NASA’s Voyager 1 Spacecraft Finally Phones Home After 5 Months of No Contact

Voyager 1, launched in September 1977, is currently exploring the farthest edges of the solar system. (Image credit: NASA)

Robert Lea at NASA’s interstellar explorer Voyager 1 is finally communicating with ground control in an understandable way again. On Saturday (April 20), Voyager 1 updated ground control about its health status for the first time in 5 months. While the Voyager 1 spacecraft still isn’t sending valid science data back to Earth, it is now returning usable information about the health and operating status of its onboard engineering systems.

Thirty-five years after its launch in 1977, Voyager 1 became the first human-made object to leave the solar system and enter interstellar space. It was followed out of our cosmic quarters by its space-faring sibling, Voyager 2, six years later in 2018. Voyager 2, thankfully, is still operational and communicating well with Earth.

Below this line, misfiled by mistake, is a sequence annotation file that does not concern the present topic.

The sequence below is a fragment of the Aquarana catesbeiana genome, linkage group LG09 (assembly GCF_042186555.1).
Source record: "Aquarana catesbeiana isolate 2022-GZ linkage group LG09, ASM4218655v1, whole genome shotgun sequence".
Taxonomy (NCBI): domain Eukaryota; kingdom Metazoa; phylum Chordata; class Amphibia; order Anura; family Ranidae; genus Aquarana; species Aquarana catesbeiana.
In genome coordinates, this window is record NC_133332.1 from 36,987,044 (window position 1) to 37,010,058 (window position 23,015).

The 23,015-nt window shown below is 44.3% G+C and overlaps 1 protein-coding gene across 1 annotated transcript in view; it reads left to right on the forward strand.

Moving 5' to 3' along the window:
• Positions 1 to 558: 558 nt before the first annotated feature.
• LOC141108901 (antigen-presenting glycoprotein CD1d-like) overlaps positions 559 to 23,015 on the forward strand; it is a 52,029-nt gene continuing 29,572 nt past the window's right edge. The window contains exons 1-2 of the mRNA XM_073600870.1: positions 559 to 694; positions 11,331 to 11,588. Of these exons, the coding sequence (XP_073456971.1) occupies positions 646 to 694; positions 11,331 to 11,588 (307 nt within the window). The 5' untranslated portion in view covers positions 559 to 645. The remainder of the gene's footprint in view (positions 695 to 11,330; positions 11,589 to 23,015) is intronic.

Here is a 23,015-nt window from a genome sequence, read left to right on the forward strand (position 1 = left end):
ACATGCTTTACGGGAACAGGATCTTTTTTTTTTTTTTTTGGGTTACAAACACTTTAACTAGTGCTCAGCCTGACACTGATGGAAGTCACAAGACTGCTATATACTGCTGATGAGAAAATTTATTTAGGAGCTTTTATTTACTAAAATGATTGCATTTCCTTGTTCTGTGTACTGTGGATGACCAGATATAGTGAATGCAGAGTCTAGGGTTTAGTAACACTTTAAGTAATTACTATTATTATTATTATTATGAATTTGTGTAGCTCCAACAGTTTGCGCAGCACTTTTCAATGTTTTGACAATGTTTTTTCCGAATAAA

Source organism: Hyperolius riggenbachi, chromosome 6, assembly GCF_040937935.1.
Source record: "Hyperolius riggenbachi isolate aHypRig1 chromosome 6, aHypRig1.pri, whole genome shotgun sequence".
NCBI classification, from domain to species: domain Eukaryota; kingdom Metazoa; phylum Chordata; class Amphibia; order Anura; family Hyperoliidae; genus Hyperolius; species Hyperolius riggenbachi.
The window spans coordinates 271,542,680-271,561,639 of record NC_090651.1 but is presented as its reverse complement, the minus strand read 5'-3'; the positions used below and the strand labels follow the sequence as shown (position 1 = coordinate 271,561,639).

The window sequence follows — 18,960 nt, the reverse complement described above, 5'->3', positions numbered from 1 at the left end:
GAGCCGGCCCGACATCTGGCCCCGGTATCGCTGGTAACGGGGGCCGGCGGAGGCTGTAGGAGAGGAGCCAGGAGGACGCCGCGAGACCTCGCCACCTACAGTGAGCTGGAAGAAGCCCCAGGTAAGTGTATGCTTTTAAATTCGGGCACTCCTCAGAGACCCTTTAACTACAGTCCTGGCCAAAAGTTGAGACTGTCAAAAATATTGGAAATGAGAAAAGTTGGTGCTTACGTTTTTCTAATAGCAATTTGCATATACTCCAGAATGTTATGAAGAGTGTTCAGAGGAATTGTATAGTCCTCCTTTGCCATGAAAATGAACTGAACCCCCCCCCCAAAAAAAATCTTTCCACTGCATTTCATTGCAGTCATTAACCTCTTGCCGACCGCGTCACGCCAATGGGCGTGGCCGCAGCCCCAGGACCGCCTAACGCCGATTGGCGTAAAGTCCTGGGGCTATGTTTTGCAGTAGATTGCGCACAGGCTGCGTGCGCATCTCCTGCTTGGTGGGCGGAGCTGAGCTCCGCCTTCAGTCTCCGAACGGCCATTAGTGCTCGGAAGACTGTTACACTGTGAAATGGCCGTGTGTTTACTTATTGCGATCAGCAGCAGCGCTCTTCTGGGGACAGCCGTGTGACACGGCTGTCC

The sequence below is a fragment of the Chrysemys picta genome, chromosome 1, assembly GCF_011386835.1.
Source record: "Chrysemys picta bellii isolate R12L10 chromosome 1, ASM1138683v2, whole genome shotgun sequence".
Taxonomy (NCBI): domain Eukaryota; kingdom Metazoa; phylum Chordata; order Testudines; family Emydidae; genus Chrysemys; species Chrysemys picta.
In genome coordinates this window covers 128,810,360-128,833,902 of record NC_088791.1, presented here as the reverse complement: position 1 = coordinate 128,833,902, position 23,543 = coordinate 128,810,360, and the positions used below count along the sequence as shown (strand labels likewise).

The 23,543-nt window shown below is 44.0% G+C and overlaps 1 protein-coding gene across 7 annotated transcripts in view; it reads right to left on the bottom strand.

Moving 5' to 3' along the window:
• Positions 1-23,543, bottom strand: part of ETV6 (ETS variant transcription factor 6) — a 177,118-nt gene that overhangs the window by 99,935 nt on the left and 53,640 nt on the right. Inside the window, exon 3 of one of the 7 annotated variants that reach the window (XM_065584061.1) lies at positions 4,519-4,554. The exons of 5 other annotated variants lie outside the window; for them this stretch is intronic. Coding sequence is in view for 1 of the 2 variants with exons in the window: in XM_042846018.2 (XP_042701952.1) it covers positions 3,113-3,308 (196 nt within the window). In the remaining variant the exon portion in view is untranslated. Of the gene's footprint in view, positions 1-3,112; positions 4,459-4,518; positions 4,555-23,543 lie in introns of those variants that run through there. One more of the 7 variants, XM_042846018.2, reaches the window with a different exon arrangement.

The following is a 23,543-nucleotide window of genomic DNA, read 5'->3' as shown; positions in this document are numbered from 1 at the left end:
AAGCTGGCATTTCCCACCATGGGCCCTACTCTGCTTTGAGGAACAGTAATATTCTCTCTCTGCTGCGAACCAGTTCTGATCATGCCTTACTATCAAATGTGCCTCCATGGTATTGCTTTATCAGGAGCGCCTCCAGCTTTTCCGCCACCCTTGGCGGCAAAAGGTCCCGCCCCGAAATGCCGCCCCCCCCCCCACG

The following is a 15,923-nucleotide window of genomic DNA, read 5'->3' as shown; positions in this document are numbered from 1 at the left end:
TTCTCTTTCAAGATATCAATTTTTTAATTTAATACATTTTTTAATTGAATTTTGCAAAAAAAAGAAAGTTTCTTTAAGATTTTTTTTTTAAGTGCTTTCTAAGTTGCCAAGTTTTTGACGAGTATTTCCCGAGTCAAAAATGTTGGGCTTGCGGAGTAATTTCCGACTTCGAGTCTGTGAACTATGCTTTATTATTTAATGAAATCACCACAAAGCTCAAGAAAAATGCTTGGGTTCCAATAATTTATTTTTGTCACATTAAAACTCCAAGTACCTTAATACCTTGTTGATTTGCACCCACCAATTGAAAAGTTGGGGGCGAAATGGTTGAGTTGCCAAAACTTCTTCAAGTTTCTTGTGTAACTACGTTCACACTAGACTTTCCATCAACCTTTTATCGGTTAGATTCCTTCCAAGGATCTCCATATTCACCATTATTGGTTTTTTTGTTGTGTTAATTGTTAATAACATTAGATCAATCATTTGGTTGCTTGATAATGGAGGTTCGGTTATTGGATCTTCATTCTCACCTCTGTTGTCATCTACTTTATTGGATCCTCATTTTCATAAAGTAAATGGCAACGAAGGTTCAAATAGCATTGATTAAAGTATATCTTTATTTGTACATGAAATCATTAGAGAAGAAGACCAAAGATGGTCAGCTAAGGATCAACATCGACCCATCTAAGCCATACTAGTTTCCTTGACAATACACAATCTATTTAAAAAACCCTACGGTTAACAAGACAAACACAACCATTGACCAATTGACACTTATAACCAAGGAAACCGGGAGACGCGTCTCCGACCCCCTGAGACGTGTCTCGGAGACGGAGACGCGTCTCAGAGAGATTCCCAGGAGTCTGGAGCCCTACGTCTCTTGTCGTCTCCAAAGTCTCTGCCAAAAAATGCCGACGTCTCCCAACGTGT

The two spacecraft remain the only human-made objects exploring space beyond the influence of the sun. However, on Nov. 14, 2023, after 11 years of exploring interstellar space and while sitting a staggering 15 billion miles (24 billion kilometers) from Earth, Voyager 1’s binary code — computer language composed of 0s and 1s that it uses to communicate with its flight team at NASA — stopped making sense.

In March, NASA’s Voyager 1 operating team sent a digital “poke” to the spacecraft, prompting its flight data subsystem (FDS) to send a full memory readout back home. This memory dump revealed to scientists and engineers that the “glitch” is the result of a corrupted code contained on a single chip representing around 3% of the FDS memory. The loss of this code rendered Voyager 1’s science and engineering data unusable.

More here.